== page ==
Work­ers in the wings

Whitsunday Times - - YOUR SAY -

TO KEITH Roberts, it’s as sim­ple as killing two birds with one stone.

Al­low work­ing hol­i­day mak­ers to earn the sec­ond year on their visa by clean­ing up in the af­ter­math of Cy­clone Deb­bie, and in re­turn, have more hands on deck to get Whit­sun­days back to nor­mal.

“Air­lie Beach, as you know, re­lies heav­ily on the back­packer mar­ket and the com­mu­nity,” he said.

“The rea­son why it makes so much sense is tens of thou­sands of houses would love to have a back­packer clean­ing up,” he said.

Mr Roberts said it was a per­fect so­lu­tion as back­pack­ers were not “spooked” by dirt, ad­ven­ture or bro­ken trees.

“They’re only given one year and have to work in re­gional ar­eas pick­ing fruit and do­ing jobs other Aussies don’t want to do,” he said.

“They have to work for 90 days to qual­ify for their sec­ond year (of their visa) and if we can get any­thing with Cy­clone Deb­bie to sign off as a qual­i­fi­ca­tion for a sec­ond year then all (the back­pack­ers) who are flock­ing south, will flock north.”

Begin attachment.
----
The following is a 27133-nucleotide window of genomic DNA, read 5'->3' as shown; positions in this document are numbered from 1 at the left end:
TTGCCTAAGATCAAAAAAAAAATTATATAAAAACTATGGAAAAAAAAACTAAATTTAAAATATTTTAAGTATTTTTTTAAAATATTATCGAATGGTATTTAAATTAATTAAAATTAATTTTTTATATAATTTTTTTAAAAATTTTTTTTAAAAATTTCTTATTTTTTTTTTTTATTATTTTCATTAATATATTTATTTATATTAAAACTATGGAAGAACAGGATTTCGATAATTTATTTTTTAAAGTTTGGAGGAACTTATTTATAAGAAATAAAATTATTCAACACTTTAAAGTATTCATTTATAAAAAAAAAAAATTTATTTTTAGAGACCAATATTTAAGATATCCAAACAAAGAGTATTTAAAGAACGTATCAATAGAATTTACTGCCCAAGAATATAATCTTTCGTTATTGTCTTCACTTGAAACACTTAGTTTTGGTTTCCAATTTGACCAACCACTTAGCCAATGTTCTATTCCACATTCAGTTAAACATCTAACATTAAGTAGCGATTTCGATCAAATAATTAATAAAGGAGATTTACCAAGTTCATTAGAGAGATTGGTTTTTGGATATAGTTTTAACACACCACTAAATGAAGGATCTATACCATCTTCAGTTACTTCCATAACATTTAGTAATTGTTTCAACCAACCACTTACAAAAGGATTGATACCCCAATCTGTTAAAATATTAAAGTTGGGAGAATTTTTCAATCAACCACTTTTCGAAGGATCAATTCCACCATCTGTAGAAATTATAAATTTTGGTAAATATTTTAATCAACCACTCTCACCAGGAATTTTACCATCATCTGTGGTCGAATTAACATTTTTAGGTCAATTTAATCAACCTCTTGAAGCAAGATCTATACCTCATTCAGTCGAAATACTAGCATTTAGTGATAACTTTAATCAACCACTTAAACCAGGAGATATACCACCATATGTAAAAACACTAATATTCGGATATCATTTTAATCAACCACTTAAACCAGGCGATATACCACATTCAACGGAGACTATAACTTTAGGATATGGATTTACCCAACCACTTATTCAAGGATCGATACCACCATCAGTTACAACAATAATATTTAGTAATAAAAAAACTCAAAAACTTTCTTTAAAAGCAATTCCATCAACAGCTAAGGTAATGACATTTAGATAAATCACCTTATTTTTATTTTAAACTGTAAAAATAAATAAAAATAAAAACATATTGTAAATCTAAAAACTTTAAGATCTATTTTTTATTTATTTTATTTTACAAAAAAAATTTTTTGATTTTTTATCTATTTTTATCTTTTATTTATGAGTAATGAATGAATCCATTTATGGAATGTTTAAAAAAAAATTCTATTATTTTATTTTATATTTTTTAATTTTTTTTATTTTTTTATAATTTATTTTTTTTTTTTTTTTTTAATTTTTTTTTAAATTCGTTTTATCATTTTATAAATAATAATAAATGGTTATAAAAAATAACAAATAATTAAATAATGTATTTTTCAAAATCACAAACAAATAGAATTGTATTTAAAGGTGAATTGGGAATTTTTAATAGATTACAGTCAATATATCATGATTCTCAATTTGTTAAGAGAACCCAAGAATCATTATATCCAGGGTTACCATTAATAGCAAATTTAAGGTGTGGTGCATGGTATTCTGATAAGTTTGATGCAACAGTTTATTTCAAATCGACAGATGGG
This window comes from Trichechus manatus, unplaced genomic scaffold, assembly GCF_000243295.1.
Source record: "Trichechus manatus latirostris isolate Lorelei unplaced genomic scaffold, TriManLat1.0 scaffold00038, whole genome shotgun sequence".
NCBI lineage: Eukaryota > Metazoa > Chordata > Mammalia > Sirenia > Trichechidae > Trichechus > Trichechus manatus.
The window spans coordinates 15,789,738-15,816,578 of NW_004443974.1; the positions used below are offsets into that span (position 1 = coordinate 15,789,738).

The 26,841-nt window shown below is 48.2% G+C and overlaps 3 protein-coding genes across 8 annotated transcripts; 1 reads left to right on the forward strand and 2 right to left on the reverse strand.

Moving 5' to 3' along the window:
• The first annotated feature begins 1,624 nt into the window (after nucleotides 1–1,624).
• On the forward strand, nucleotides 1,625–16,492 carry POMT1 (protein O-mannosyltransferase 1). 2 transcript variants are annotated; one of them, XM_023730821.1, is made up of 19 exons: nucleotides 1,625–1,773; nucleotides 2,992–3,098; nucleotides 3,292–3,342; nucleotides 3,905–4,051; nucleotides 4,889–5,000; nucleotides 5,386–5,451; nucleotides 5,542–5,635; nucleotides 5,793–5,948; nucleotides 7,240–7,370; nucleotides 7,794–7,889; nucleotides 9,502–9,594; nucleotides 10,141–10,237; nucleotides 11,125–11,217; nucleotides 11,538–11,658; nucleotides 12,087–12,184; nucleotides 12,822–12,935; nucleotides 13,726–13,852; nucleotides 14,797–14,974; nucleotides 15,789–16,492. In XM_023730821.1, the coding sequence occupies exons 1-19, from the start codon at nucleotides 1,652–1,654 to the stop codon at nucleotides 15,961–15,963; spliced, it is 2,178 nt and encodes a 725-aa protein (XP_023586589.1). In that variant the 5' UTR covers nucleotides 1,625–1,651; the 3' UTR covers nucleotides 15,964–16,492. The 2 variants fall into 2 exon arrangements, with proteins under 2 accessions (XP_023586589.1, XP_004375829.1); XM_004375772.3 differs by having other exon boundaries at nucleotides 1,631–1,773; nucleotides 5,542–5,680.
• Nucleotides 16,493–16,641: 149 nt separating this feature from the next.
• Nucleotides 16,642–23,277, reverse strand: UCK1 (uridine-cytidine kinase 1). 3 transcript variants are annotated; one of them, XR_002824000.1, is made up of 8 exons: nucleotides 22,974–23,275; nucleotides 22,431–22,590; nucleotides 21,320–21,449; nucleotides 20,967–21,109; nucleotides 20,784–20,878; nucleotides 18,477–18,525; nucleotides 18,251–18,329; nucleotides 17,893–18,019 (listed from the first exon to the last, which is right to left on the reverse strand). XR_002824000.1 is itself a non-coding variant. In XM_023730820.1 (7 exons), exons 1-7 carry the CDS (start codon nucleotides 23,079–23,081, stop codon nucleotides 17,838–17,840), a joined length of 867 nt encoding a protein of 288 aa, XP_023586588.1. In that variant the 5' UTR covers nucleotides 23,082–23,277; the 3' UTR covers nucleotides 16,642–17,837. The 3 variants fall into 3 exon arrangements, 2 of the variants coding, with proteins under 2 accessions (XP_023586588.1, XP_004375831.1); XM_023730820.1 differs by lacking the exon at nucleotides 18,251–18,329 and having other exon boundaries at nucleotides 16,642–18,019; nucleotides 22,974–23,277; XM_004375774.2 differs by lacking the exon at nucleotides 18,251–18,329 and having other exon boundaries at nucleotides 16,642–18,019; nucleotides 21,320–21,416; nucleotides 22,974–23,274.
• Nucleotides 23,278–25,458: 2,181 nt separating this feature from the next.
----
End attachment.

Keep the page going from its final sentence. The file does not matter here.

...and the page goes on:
The owner of Whit­sun­day Cata­ma­rans said he spoke to at least 20 pas­sen­gers go­ing out on the wa­ter and posed the ques­tion: if they could clean up and by do­ing so qual­ify for their sec­ond year, would they still go south?

The over­whelm­ing re­sponse was “no”.

Mr Roberts said there needed to be a way to dis­trib­ute work­ers to ar­eas which needed the most help.

“Ev­ery­one who comes here has to ap­ply for a work­ing hol­i­day visa, they pay a fee, then they come and they’re al­lowed to stay one year and work in Aus­tralia and pay a back­packer tax which is 19 cents to the dol­lar,” he said.

Mem­ber for Daw­son, Ge­orge Chris­tensen said the idea had “merit” but the process wasn’t as sim­ple as peo­ple thought.

“If (the idea) re­quires leg­is­la­tion, it’s just not go­ing to hap­pen (be­cause) the Par­lia­ment isn’t go­ing to re­sume un­til mid-May,” he said.

Mr Chris­tensen said he had made the Min­is­ter for Im­mi­gra­tion and Bor­der Pro­tec­tion Peter Dut­ton aware of the re­quest and was await­ing his re­sponse.

PHOTO: PETER CARRUTHERS

’PER­FECT SO­LU­TION’: Young campers de­scend on the Air­lie Beach fore­shore while ac­com­mo­da­tion houses re­mained closed.

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